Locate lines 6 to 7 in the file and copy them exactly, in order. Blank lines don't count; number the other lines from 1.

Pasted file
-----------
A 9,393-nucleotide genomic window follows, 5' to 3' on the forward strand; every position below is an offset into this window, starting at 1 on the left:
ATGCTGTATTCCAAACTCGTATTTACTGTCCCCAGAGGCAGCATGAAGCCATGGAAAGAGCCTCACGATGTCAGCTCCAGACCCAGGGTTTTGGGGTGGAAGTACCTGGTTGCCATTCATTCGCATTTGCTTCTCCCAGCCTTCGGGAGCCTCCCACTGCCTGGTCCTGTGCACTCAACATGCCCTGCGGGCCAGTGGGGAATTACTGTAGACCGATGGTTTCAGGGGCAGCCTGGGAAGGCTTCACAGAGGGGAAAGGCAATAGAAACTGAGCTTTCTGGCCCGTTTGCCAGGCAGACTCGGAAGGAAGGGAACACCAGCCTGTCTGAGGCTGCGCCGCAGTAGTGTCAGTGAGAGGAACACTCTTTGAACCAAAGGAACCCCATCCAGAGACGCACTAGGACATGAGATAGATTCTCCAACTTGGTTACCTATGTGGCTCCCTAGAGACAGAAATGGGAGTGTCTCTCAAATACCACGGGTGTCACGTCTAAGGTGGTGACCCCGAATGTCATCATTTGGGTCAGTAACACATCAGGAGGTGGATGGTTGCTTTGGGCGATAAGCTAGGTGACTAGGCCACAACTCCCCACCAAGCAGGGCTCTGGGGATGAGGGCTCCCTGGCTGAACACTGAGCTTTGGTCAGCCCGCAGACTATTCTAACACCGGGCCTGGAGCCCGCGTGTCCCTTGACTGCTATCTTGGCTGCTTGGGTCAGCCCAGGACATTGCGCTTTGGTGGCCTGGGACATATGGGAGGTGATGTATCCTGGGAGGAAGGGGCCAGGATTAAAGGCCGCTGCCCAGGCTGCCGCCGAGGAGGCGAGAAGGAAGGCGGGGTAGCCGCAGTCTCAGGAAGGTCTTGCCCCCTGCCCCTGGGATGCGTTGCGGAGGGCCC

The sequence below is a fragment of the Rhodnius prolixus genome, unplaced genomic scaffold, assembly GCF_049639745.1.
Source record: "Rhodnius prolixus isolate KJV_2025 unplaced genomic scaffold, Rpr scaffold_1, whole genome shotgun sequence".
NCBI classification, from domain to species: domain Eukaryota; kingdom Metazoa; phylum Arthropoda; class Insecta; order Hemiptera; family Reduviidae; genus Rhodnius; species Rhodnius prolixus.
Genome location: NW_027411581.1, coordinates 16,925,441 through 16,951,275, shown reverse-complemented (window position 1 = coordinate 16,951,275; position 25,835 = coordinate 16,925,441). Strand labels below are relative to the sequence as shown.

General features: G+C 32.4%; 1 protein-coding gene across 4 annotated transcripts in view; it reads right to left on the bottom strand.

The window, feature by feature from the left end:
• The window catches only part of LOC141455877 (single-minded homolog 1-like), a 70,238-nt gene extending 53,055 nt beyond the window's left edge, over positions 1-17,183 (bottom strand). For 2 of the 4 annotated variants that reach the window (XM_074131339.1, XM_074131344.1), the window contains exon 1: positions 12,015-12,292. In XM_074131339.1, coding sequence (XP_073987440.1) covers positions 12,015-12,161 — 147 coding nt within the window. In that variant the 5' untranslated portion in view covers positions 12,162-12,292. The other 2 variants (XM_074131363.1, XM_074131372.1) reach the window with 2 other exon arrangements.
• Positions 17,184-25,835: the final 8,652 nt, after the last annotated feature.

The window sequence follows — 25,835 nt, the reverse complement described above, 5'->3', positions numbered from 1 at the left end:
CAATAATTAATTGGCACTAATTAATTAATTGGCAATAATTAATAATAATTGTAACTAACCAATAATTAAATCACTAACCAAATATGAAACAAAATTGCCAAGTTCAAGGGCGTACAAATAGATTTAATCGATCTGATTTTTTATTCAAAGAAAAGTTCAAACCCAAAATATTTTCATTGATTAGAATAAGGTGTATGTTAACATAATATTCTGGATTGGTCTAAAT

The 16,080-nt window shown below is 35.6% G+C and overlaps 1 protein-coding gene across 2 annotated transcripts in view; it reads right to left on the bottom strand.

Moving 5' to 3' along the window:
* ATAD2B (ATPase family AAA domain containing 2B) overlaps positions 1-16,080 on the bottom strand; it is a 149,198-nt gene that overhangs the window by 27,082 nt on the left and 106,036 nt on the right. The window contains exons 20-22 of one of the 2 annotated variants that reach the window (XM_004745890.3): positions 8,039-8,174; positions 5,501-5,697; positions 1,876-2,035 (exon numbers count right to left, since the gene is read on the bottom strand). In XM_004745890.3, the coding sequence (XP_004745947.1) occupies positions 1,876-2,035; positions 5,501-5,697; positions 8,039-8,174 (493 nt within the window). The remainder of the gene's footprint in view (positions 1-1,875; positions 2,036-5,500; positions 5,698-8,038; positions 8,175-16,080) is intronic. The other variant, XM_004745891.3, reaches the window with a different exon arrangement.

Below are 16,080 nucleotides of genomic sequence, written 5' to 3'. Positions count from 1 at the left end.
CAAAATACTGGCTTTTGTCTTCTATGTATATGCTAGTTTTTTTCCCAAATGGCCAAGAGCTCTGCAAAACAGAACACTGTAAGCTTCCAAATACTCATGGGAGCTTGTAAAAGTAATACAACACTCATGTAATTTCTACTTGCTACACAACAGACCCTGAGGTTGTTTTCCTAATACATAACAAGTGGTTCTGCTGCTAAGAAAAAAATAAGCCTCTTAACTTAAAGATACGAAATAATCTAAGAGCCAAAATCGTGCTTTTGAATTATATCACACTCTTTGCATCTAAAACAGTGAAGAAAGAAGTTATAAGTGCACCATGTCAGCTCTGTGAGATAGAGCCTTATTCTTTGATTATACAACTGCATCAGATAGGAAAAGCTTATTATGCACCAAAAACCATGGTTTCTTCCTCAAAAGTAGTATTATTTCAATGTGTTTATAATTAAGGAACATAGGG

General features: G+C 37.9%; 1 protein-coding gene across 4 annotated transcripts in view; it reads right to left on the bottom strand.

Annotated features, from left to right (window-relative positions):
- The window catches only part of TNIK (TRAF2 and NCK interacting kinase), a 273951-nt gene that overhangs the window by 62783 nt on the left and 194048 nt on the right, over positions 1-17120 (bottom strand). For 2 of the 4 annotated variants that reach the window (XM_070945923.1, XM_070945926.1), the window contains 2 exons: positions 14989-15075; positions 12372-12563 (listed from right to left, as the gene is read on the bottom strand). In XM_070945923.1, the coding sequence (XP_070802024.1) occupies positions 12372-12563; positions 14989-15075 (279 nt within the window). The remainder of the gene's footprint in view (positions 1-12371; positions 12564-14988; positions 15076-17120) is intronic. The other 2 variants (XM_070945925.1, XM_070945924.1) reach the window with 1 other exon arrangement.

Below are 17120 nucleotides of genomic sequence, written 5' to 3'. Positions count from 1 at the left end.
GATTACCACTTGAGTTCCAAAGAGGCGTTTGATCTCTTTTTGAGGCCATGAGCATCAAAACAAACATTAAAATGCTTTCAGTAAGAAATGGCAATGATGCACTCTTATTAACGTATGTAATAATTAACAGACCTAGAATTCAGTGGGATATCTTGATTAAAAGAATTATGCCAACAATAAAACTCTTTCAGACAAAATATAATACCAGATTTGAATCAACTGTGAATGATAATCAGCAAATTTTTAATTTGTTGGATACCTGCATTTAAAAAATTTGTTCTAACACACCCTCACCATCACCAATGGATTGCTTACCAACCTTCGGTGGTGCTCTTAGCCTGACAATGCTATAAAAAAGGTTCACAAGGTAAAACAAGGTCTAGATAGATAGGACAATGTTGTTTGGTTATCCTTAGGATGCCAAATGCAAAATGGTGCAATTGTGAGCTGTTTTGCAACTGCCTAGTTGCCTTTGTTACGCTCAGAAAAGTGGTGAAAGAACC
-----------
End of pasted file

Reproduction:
Genome location: NW_027411581.1, coordinates 16,925,441 through 16,951,275, shown reverse-complemented (window position 1 = coordinate 16,951,275; position 25,835 = coordinate 16,925,441). Strand labels below are relative to the sequence as shown.

General features: G+C 32.4%; 1 protein-coding gene across 4 annotated transcripts in view; it reads right to left on the bottom strand.